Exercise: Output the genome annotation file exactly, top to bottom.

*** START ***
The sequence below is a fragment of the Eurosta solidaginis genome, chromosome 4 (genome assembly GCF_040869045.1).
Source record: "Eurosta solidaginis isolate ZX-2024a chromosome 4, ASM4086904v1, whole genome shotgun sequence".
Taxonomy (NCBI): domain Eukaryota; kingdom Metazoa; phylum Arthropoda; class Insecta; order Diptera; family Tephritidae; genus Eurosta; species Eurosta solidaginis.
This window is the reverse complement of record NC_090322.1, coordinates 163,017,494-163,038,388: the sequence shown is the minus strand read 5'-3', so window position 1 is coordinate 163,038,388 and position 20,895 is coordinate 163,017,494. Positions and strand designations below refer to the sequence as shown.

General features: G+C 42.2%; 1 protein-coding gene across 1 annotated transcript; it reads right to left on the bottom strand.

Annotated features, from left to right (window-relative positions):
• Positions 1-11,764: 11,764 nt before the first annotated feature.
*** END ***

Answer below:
The sequence below is a fragment of the Eurosta solidaginis genome, chromosome 4 (genome assembly GCF_040869045.1).
Source record: "Eurosta solidaginis isolate ZX-2024a chromosome 4, ASM4086904v1, whole genome shotgun sequence".
Taxonomy (NCBI): domain Eukaryota; kingdom Metazoa; phylum Arthropoda; class Insecta; order Diptera; family Tephritidae; genus Eurosta; species Eurosta solidaginis.
This window is the reverse complement of record NC_090322.1, coordinates 163,017,494-163,038,388: the sequence shown is the minus strand read 5'-3', so window position 1 is coordinate 163,038,388 and position 20,895 is coordinate 163,017,494. Positions and strand designations below refer to the sequence as shown.

General features: G+C 42.2%; 1 protein-coding gene across 1 annotated transcript; it reads right to left on the bottom strand.

Annotated features, from left to right (window-relative positions):
• Positions 1-11,764: 11,764 nt before the first annotated feature.